VOGONS


First post, by Alexa

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Hi Everyone,

I am new to building computers and I thought I'd be ambitious and decided to build my husband's dream computer, a 486!

I am building with a(n) :

- Intel 486 Dx4 at 33 MHz x 3
- (2)x4 MB of SIMMs (EDO RAM) which is 8 MB total of EDO RAM
- Abit AB-PB4 Rev 1.2 motherboard
- new power supply

I have been fiddling with the computer and I was able to get into the BIOs. When I got into the BIOs it still wouldn't boot after a restart and would hang. However, I was trying to make the system work and played around with the jumpers and floppy drive. Now the system doesn't display anything anymore. I have been using a motherboard manual and I am looking to install a sound card, I/O controller card, and a video card. The video card is a PCI (ET 6000).

Any guidance would greatly be appreciated! I have attached a picture here 😀 and I'll be more than happy to attach more pictures. 😀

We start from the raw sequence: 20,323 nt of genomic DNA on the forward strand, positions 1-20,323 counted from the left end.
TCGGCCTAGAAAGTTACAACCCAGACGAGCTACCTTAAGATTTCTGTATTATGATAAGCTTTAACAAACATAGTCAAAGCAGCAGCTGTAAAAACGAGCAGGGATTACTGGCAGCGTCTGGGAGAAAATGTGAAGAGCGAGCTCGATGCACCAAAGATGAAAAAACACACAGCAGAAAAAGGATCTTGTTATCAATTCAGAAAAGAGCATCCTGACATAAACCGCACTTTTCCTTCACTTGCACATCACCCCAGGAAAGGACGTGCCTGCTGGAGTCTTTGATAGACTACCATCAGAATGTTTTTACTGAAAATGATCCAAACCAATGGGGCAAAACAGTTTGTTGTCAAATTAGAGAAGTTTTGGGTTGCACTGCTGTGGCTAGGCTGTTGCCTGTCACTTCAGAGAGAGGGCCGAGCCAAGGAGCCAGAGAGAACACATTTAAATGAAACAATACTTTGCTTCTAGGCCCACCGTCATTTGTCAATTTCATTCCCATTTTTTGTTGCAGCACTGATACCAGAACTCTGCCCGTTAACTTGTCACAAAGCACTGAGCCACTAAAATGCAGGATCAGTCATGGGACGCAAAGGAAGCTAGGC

Thanks!

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Last edited by Alexa on 2022-05-17, 01:42. Edited 2 times in total.

Reply 1 of 14, by Cuttoon

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Hi, that looks like a neat little board and fairly modern for a 486.
Usually, this is a good resource: https://www.ultimateretro.net/en/motherboards/85#downloads

General advice, for troubleshooting,

- Respect ESD precautions.
- Check the PSU adapter and motherboard plug for good fit and that no pins are bent, maybe apply some contact spray
- Reduce entities. Only minimum, so, VGA card, one RAM module
- Consider removing the board from the case and set it up on a table, maybe a book below it.
- double check all the jumpers and make a good photo without power cable, cpu cooler or vga card, post that here - maybe you've missed something.
- If it does not display anything, listen for beeps, those can tell you what is wrong:
https://www.computerhope.com/beep.htm#award

Of course, feel free to try & error: different PCI slots for the VGA, different RAM modules in one or the other slot.

Once it works, consider getting 16 MB of RAM for it, should be around ten bucks in an auction or fair BIN offer.

Good luck!

I like jumpers.